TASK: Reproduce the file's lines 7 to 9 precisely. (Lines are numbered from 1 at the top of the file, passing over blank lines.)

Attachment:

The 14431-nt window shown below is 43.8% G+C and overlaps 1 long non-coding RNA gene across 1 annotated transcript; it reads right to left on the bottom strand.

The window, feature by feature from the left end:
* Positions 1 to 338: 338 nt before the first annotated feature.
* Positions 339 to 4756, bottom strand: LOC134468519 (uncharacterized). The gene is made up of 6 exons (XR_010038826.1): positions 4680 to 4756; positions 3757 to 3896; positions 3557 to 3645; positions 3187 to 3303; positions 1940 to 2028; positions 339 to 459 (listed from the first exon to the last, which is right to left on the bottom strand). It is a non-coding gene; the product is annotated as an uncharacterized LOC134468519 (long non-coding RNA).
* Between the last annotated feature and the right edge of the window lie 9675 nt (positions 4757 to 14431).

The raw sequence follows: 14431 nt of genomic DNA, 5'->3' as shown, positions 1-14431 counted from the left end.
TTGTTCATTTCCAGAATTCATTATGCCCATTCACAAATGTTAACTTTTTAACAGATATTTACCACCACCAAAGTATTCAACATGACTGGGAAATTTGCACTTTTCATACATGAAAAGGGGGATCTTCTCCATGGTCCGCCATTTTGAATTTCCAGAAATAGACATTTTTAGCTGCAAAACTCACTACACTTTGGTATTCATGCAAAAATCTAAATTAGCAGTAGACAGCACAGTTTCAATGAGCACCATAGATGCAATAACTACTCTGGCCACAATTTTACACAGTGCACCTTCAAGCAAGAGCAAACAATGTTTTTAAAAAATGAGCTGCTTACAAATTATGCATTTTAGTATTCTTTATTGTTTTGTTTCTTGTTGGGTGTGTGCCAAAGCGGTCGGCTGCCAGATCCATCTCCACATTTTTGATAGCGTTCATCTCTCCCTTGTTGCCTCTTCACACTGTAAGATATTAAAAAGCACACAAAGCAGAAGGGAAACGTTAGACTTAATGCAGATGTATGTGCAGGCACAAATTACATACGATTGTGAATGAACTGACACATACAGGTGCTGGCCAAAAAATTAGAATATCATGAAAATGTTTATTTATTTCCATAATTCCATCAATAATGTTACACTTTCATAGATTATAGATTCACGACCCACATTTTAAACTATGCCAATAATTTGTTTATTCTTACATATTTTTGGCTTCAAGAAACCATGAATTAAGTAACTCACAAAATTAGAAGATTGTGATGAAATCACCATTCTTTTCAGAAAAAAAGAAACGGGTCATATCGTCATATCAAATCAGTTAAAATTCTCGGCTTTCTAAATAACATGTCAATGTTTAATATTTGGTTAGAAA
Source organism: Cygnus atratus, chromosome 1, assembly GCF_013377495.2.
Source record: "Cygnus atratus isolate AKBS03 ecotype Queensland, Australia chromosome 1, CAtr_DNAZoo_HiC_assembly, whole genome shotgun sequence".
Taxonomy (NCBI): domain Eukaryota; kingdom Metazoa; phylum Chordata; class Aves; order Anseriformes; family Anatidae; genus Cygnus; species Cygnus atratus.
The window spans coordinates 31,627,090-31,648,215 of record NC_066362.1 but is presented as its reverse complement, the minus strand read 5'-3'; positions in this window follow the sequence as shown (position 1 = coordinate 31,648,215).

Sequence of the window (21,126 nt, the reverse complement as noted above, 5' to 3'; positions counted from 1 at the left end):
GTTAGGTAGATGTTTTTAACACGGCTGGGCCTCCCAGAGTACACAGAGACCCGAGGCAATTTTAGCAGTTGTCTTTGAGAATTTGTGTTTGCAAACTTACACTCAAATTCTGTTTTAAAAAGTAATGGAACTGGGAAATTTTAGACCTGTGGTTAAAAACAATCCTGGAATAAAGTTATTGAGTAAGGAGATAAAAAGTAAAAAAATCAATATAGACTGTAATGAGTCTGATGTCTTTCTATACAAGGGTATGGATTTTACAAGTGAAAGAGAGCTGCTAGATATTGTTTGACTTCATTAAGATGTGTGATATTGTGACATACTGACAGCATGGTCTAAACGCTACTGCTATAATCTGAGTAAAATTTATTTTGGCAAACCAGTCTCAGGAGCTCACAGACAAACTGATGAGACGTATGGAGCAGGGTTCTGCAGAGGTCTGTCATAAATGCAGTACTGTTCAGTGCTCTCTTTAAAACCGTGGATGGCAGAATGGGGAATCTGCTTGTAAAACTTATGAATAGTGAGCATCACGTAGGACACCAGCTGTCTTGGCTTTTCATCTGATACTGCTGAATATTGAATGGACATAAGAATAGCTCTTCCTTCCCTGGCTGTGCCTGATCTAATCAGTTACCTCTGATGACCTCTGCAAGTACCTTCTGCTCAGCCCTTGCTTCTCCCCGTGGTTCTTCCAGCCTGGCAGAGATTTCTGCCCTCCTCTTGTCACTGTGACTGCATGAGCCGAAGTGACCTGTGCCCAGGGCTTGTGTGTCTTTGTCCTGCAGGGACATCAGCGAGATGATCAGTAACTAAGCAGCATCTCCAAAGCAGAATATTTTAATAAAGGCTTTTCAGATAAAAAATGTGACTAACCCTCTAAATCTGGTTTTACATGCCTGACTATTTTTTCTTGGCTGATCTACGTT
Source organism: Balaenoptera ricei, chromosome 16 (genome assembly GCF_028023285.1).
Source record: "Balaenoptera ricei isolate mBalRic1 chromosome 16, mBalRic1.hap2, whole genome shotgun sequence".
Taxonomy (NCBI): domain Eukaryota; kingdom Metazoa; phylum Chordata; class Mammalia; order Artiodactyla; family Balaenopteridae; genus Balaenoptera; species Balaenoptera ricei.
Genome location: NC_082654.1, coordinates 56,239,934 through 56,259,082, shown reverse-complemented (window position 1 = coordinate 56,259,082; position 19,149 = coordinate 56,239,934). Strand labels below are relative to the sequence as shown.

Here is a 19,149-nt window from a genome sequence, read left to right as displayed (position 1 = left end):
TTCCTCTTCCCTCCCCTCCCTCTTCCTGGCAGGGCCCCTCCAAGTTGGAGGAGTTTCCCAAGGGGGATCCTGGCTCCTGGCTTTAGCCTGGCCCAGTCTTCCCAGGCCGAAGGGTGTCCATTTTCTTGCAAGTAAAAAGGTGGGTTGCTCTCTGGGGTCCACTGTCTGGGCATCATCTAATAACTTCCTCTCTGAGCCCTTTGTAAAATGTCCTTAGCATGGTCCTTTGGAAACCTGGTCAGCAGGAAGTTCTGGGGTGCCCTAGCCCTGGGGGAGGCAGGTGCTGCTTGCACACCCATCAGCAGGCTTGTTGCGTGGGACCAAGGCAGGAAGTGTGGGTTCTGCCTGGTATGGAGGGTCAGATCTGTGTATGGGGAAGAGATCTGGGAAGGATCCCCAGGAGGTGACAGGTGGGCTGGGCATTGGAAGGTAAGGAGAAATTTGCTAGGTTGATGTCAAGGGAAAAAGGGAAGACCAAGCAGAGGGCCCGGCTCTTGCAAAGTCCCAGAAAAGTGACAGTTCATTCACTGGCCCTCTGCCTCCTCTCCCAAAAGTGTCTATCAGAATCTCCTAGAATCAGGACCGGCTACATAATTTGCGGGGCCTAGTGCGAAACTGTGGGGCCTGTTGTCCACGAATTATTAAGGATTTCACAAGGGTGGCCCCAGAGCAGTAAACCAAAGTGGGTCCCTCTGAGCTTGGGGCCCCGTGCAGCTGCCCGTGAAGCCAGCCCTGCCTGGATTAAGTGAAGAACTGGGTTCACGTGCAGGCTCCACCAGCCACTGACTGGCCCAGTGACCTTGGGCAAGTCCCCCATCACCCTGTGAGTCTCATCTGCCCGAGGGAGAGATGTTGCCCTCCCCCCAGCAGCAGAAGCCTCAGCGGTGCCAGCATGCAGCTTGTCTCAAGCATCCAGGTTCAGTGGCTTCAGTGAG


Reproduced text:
TTGTTCATTTCCAGAATTCATTATGCCCATTCACAAATGTTAACTTTTTAACAGATATTTACCACCACCAAAGTATTCAACATGACTGGGAAATTTGCACTTTTCATACATGAAAAGGGGGATCTTCTCCATGGTCCGCCATTTTGAATTTCCAGAAATAGACATTTTTAGCTGCAAAACTCACTACACTTTGGTATTCATGCAAAAATCTAAATTAGCAGTAGACAGCACAGTTTCAATGAGCACCATAGATGCAATAACTACTCTGGCCACAATTTTACACAGTGCACCTTCAAGCAAGAGCAAACAATGTTTTTAAAAAATGAGCTGCTTACAAATTATGCATTTTAGTATTCTTTATTGTTTTGTTTCTTGTTGGGTGTGTGCCAAAGCGGTCGGCTGCCAGATCCATCTCCACATTTTTGATAGCGTTCATCTCTCCCTTGTTGCCTCTTCACACTGTAAGATATTAAAAAGCACACAAAGCAGAAGGGAAACGTTAGACTTAATGCAGATGTATGTGCAGGCACAAATTACATACGATTGTGAATGAACTGACACATACAGGTGCTGGCCAAAAAATTAGAATATCATGAAAATGTTTATTTATTTCCATAATTCCATCAATAATGTTACACTTTCATAGATTATAGATTCACGACCCACATTTTAAACTATGCCAATAATTTGTTTATTCTTACATATTTTTGGCTTCAAGAAACCATGAATTAAGTAACTCACAAAATTAGAAGATTGTGATGAAATCACCATTCTTTTCAGAAAAAAAGAAACGGGTCATATCGTCATATCAAATCAGTTAAAATTCTCGGCTTTCTAAATAACATGTCAATGTTTAATATTTGGTTAGAAA
Source organism: Cygnus atratus, chromosome 1, assembly GCF_013377495.2.
Source record: "Cygnus atratus isolate AKBS03 ecotype Queensland, Australia chromosome 1, CAtr_DNAZoo_HiC_assembly, whole genome shotgun sequence".